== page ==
Andy and Gordon were charged with taking over the pressure cooker steriliser that the TLDP has just purchased from India. The fabulous Rotary Coordinator, Daryl Mills, provided us with a spare gas bottle and the boys bought a gas cooker from a supermarket in Dili and now the new clinic in Railaco has a steriliser that can sterilise a load of dirty instruments in 15 minutes!

The pair had a smallish set of dramas unique to working in this beautiful place – on finding that they had the wrong set of handpieces for the dental cart, they had to endure the 4 hour return trip from Railaco to Maubara to make an exchange. They wrestled with a recalcitrant generator, stemmed the flood from a leaky scaler and negotiated the goat tracks, otherwise known as secondary and tertiary roads with audaciousness and resolve. The roads to Tarasu and Leorema are particularly BAD.

andy, gordon and pt

Team 4 was kept extremely busy by the redoubtable Father Bong, treating patients in Railaco, Nasuta, Leorema, Railaco Leten, Gleno Jail, Daicerlaco, Tocoluli, Cocoa and Tarasu. Super-organised Father Bong had patients lined up and ready to go so the boys had very little downtime. He also organised two excellent support staff; a driver and interpreter, Victor, a Timorese who been a soldier in the Portugese army and had worked in Sydney as a cleaner in St Vincent’s Hospital and as a garbage truck driver in Liverpool; and Natalia, an ex-nun who was their nurse and interpreter.

In total, the team saw 335 patients; did 20 cleans, filled 353 teeth and extracted 425 teeth. As Andy puts it, “Not bad for a couple of old blokes”.

Many thanks to Henry Schein Halas who again stepped up to the plate and donated some much needed local anaesthetic to us, to Father Bong and Daryl, whose hospitality and efficiency we could not do without, and to Cowboy and Snake, for their sheer hard work. Fantastic job!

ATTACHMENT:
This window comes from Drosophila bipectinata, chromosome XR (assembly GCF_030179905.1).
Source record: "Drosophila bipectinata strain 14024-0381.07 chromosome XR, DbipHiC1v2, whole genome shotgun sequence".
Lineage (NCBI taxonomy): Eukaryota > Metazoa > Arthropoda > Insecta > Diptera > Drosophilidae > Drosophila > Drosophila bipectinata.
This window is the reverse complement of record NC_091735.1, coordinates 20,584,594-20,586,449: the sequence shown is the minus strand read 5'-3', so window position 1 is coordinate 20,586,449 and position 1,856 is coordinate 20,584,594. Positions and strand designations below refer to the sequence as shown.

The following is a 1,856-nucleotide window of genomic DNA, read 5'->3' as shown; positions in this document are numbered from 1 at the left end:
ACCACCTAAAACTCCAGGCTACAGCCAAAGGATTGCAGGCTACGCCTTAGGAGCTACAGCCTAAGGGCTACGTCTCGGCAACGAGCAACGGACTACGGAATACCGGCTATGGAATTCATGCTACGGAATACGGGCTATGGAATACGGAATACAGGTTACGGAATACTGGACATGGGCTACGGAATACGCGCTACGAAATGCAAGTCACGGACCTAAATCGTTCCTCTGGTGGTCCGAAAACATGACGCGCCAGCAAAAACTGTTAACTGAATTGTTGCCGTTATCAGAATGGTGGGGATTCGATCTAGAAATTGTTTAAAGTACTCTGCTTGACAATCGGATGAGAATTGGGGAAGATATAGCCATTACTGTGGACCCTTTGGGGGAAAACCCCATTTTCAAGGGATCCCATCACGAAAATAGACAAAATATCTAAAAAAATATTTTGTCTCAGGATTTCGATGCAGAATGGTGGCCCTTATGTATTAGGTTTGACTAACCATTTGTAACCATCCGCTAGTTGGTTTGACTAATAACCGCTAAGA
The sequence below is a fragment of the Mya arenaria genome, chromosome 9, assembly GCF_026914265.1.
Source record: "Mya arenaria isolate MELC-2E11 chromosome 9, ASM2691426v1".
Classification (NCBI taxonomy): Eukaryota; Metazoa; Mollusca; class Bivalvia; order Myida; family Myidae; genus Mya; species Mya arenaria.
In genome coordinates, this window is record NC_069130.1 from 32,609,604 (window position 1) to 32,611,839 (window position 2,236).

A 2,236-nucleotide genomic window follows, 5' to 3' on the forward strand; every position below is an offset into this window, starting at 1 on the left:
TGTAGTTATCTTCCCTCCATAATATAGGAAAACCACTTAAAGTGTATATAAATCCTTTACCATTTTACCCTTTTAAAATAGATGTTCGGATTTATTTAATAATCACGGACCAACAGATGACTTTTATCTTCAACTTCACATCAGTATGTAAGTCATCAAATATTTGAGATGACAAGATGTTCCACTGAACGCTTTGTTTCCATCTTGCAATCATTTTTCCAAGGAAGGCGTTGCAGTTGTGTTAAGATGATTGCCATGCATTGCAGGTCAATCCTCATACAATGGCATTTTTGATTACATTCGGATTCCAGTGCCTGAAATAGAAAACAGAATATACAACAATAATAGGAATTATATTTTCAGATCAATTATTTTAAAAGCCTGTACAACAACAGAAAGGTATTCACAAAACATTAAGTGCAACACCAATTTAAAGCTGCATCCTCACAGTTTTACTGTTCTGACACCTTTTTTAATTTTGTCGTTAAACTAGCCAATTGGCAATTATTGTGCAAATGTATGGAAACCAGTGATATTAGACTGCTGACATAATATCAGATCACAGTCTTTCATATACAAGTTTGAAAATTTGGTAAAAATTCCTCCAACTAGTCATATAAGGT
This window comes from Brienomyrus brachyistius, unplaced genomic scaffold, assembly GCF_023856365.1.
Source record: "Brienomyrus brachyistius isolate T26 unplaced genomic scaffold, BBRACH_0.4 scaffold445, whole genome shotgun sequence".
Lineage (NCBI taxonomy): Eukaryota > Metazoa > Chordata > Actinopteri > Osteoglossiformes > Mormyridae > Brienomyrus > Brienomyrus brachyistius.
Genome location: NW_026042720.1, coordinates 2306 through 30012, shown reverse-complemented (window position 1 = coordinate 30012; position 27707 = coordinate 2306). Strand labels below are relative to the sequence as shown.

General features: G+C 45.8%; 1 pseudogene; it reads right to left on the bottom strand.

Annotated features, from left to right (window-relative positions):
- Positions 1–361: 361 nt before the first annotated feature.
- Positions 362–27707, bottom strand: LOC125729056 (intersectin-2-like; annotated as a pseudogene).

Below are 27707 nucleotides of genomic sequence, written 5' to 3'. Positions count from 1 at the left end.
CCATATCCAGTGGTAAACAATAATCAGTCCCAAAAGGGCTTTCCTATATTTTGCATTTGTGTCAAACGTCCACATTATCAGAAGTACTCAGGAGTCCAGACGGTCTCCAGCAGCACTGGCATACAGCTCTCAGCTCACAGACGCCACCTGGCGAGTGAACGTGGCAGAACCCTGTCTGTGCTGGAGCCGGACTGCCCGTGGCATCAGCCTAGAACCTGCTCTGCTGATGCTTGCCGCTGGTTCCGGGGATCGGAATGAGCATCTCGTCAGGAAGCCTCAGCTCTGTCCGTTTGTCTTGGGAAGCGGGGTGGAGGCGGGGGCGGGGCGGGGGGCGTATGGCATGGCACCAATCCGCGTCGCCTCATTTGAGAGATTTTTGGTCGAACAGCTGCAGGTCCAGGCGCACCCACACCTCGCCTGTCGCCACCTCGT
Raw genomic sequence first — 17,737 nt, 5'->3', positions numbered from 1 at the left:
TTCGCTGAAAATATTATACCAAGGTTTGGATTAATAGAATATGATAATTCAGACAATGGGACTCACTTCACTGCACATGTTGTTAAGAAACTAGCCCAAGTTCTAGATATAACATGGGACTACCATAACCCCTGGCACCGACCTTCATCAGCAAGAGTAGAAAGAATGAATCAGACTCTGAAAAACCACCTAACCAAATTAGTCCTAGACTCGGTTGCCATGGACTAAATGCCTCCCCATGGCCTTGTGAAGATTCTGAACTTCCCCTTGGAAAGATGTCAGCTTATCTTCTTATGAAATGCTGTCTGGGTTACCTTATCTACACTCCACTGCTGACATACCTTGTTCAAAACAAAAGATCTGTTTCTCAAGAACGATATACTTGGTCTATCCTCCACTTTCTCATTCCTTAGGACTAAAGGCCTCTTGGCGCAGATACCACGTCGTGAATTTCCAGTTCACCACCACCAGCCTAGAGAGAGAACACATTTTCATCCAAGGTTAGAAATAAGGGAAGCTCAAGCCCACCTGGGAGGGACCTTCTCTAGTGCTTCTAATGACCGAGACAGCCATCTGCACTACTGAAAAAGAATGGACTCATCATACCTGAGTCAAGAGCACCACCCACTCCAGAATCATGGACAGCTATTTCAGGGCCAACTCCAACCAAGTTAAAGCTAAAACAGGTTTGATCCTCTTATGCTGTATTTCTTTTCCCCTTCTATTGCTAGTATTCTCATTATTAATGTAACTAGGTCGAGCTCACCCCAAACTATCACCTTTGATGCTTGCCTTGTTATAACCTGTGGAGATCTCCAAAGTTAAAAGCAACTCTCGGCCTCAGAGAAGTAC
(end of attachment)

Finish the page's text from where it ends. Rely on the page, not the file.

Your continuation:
The Charming Quirks of working in Timor

John Whyte, Sally, Sam and John Moran
John Whyte, Sally, Sam & John Moran

The second team to Timor for 2015 returned home 2 weeks ago after another successful trip delivering dental care to the people of Liquiça, Bazatete and Maubara subdistricts. The team consisted of newcomers, Dr John Whyte and dental assistant, Laura Laycock, veteran Team Leader Dr John Moran and his talented daughter, Sam Moran. Dili-based dental assistant extraordinaire, Sally Stephens – helping out for the second time this year – joined the team part-way through their trip. The team was beset by challenges almost from the moment they set foot on TL soil. Despite carrying a letter from Sr Filomena, they were unable to convince airport customs officials that the dental materials in their luggage were not for commercial use. The team was detained at the airport for 3 hours until The Boss (Sr Filomena) was able to verbally verify their story. In the meantime, the Timorese representative charged with meeting the team with Troopie 2 had made an independent assessment that the team had missed the plane and so had returned home, leaving them stranded. After many hours and several emails and phone calls, along with a couple of wrong turns, the Team managed to reach Maubara late at night.

The team worked in Bazatete for the first 3 days. Sr Filomena had planned for the team to stay in Bazatete but the accommodation proved to be a little inadequate – with only 2 beds for 5 people and no provision for mozzie nets to keep the team safe from the denizens of the night, the team made the sensible decision to drive back and forth from the village daily. This also had an impact on the clinical supervision of Aida, who was reluctant to make several return trips and so decided to stay in Liquiça to work during this time. Nevertheless, the team was able to treat well over 100 patients in their first 3 days.

Sam hands out pressies
Sam hands out pressies